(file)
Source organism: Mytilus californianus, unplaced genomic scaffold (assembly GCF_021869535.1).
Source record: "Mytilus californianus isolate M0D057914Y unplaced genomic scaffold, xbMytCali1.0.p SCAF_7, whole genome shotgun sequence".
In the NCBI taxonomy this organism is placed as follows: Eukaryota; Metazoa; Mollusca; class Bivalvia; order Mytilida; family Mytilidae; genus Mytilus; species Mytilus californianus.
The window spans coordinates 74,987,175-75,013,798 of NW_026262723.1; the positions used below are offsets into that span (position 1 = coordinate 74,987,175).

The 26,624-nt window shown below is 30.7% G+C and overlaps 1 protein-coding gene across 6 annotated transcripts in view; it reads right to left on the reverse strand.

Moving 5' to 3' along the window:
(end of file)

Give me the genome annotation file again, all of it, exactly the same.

Source organism: Mytilus californianus, unplaced genomic scaffold (assembly GCF_021869535.1).
Source record: "Mytilus californianus isolate M0D057914Y unplaced genomic scaffold, xbMytCali1.0.p SCAF_7, whole genome shotgun sequence".
In the NCBI taxonomy this organism is placed as follows: Eukaryota; Metazoa; Mollusca; class Bivalvia; order Mytilida; family Mytilidae; genus Mytilus; species Mytilus californianus.
The window spans coordinates 74,987,175-75,013,798 of NW_026262723.1; the positions used below are offsets into that span (position 1 = coordinate 74,987,175).

The 26,624-nt window shown below is 30.7% G+C and overlaps 1 protein-coding gene across 6 annotated transcripts in view; it reads right to left on the reverse strand.

Moving 5' to 3' along the window: